Mikketz: How to Succeed in Business (Without Really Trying?)

Judeo-Persian illuminated manuscript on a rectangular sheet. Drawing depicting Joseph interpreting Pharaoh’s dream and Judeo-Persian inscription (written in Farsi using Hebrew characters) within an black and red double frame.
Accession no. 85.46.2 (Gift of Chimon Mayeri and Family).
View Magnes Collections Online database record

Welcome to parashah Mikketz, which is always read on the Shabbat of Hanukkah, and continues the story of Joseph.

When we last left our hero, Joseph, he was languishing in prison, having been put there for allegedly sleeping with his boss’ wife. After successfully interpreting the dreams of two of Pharaoh’s courtiers, he is called upon to interpret two very disturbing dreams that Pharaoh himself has dreamt.

Joseph is taken out of prison, given a haircut and new suit, and with the knowledge that God has given him the gift of dream interpretation/prophecy, brought to Pharaoh’s palace. Joseph tells Pharaoh that seven years of plenty–symbolized by the seven fat cows and ears or corn–will be followed by seven years of famine–hence the skinny cows and corn that eat the fat ones.

What’s significant here is that Joseph not only correctly interprets the dreams, he presents a Pharaoh with a well-thought-out plan to get through the famine. It comes with the (perhaps) unintended consequences of plunging the Israelites (and the Egyptians) into indentured servitude for the next few centuries, but it does keep the people from starving.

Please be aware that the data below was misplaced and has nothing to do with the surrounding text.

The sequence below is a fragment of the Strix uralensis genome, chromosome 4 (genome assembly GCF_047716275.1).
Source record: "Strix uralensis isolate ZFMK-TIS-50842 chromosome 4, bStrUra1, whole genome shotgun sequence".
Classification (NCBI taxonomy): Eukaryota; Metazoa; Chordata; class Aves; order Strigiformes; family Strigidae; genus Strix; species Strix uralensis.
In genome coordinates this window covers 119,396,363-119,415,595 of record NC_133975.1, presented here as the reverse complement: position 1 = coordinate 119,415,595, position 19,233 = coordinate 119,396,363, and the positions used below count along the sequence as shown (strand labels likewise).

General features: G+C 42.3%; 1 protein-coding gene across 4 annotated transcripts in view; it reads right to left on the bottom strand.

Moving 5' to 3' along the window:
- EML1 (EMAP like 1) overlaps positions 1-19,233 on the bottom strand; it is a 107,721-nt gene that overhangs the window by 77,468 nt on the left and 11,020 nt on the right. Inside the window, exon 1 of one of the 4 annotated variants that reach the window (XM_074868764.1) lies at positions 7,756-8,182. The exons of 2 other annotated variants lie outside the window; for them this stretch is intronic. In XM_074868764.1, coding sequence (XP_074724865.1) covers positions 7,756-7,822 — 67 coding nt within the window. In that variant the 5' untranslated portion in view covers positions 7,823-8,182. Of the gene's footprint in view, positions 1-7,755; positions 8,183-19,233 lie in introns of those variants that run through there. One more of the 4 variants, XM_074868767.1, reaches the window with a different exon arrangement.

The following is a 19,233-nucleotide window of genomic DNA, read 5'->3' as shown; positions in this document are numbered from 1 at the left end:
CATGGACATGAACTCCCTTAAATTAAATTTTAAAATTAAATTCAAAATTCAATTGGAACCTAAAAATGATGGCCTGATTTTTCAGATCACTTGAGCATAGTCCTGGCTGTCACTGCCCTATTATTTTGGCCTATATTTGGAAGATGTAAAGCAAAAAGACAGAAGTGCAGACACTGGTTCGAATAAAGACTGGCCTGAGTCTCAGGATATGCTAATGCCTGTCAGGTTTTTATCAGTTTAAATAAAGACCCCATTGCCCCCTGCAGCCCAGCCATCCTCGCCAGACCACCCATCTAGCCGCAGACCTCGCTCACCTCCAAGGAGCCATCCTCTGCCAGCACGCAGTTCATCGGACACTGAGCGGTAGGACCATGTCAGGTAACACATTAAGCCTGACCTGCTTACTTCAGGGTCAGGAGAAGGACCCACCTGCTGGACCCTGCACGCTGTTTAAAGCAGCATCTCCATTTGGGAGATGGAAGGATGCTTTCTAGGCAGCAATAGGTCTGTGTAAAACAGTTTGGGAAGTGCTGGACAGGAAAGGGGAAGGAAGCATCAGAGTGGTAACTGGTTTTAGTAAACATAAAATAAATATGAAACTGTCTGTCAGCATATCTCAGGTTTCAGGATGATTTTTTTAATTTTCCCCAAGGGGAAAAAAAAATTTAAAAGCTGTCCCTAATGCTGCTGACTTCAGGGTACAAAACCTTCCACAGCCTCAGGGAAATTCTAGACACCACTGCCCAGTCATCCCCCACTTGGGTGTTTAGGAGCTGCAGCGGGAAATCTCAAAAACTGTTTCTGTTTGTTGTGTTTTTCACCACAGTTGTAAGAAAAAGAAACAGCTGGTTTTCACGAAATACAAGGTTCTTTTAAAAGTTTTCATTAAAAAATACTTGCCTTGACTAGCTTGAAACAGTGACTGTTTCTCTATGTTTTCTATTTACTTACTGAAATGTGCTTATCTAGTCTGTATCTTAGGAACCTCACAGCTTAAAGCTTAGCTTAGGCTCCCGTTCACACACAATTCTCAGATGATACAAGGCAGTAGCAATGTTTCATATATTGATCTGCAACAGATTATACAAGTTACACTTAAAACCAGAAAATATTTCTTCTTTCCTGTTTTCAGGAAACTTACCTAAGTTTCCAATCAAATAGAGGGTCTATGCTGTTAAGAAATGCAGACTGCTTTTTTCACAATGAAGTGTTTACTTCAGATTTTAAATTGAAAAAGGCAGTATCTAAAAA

Eventually, the famine reaches the land of Canaan, where Joseph’s father and brothers still live. They presumably have some grain left; they’re not starving yet, but it’s getting lean. The text says, va-yar Yaakov ki yesh shever b’mitzrayim, vayomer Yaakov l’vanav, “lama titra-u?” “Jacob saw that there was grain in Egypt, and he said to his sons, ‘Why are you looking at each other?’”

What comes to my mind is a Keystone Cops scenario where the brothers spring into action and fall over each other in an effort to get organized. And Jacob standing there, head in hands, saying, “Oy.” But the brothers, except for the youngest, Benjamin, go to Egypt to buy grain.

Once they arrive, Joseph recognizes them, and “toys” with them, which isn’t behavior I can condone. But what’s important is how this ancient story has meaning for us and our lives today, and in our jobs and businesses, there’s a catch phrase that “if you’re not part of the solution, you’re part of the problem.”

Joseph becomes second in command to Pharaoh because he has a concrete solution to the upcoming famine problem, one that can easily be implemented. Although he behaves poorly towards his brothers–even if one might argue he’s justified–he ultimately realizes that with great power comes great responsibility, and he settles his family in a land where they can thrive.

There are plenty of problems in today’s world, just turn on the news or check your Facebook feed. Take action to help create a better world; any action, any plan, no matter how seemingly insignificant, is a step forward.